Have you ever clicked on a website link only to end up at a page telling you that the page you’re looking for isn’t found? How did you feel? Did you know what to do next? Have you ever stopped to think about what your own website visitors might feel when they get these errors on your website?
Good website planning doesn’t stop with honing a great marketing message, an attractive design, and ease of use. Good websites also plan for the unexpected: lost pages, broken links, misplaced files, and more. After all, anyone who’s used a computer for any length of time knows that problems happen! So has your website planned for those “missing pages”?
How do pages go missing? Well, it could be any number of reasons. The simplest could be that the link to the page is just plain wrong— a missing or incorrect character in the code is all that it takes. Perhaps your visitor was typing in the URL and misspelled something. Maybe you renamed, removed, or consolidated pages on your website, and you thought you changed all the links…but missed one. Sometimes, your host server computer may just make a mistake. There are any number of reasons, and even the most carefully planned website suffers from these issues. So what’s the contingency plan for this?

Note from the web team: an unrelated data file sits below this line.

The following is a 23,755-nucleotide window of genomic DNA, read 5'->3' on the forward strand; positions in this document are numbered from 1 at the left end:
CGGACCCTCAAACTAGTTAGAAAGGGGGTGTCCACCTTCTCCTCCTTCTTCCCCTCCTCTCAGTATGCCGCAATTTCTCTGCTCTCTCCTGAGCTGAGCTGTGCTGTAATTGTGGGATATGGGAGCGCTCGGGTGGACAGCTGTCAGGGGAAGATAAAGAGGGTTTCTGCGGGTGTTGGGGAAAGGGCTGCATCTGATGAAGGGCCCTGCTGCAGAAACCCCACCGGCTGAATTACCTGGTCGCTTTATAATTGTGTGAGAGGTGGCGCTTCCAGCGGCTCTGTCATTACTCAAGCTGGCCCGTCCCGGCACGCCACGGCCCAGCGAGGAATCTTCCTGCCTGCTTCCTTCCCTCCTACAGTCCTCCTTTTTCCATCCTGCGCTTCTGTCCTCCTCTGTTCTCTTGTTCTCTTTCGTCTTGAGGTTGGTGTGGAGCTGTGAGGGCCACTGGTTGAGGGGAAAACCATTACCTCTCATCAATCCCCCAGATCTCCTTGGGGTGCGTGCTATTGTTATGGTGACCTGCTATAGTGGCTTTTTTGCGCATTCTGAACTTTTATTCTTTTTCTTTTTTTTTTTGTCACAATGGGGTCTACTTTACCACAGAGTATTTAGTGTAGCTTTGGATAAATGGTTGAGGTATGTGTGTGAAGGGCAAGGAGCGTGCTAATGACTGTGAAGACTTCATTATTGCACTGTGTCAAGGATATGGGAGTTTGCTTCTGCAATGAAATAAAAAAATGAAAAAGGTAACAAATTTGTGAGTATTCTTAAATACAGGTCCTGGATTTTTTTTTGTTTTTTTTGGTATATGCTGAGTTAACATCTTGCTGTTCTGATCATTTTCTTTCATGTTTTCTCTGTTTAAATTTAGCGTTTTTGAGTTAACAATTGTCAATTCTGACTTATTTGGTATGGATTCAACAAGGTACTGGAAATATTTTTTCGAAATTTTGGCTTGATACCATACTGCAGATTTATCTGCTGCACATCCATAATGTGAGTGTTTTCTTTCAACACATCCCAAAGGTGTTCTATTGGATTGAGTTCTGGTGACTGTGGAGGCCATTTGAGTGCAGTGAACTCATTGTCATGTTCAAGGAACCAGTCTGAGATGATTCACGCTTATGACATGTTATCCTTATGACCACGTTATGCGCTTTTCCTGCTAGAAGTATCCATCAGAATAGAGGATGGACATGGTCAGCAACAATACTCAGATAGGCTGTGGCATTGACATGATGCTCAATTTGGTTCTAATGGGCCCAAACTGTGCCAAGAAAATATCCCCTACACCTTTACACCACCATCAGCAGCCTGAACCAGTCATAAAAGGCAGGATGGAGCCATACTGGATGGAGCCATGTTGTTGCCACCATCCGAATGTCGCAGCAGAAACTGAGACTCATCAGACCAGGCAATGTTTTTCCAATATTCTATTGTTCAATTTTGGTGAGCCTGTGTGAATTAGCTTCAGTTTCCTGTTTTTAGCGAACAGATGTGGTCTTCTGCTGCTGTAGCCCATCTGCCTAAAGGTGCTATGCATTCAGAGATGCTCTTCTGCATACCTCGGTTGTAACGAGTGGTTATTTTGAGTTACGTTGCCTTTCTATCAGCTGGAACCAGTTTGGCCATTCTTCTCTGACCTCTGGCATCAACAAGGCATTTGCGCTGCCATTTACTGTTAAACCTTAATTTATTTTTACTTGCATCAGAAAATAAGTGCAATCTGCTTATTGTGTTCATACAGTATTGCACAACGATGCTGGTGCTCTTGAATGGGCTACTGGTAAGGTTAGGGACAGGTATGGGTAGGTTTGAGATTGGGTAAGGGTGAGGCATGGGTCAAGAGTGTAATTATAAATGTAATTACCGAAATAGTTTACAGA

Well, this is where the 404 error page comes in. Perhaps in your own web browsing, you’ve come across these pages that say that the page you were looking for isn’t found. You may have even seen the actual 404 error code. While these error pages serve a purpose to let the visitor know that this page isn’t here, you, as a website owner, can also upgrade the page to make it more user friendly. You don’t have to rely on the plain error page from your host.
For example, you can design the page so that it matches the rest of your site. But more than that, what would be helpful for a site visitor who’s lost? Why not explain what happened (the page at this URL has moved or does not exist), why it may have happened (the link was bad, the URL was mistyped, or there is some unexplainable error), and what the visitor can do about it. If your site has a site map (a listing of all the pages on your site), you could link to that from your error page. If your site has its own search feature, why not link to that, too? Visitors can use these to help find their way. You could even link to or include your contact information to ask visitors to report the error so that you can look into it and fix it (if it can be fixed). Of course, having your site’s navigational menu on your error page is always a good idea as well.
Don’t be afraid to inject a little light-hearted humor into the situation, too. You don’t have to be so serious in your tone, e.g., “This page doesn’t exist, ” when you could be a little more apologetic, e.g., “We’re sorry that this page doesn’t seem to be here, ” to fun, e.g., “Oops! We can’t seem to find that page. It might be around here somewhere. You can try searching below to find it. ” Take a look at some of these clever ideas for error pages.
In order to upgrade your error pages, you need to know how to make a web page and also how to tell your web host to use your error pages instead of their defaults. If you don’t work on the technical side of your website, your web designer should be able to do this for you.
So don’t let the inevitable errors get you—or your website—down. Think about what your site can do to make these more friendly to your users, and have fun fitting them in to the overall feeling of your website.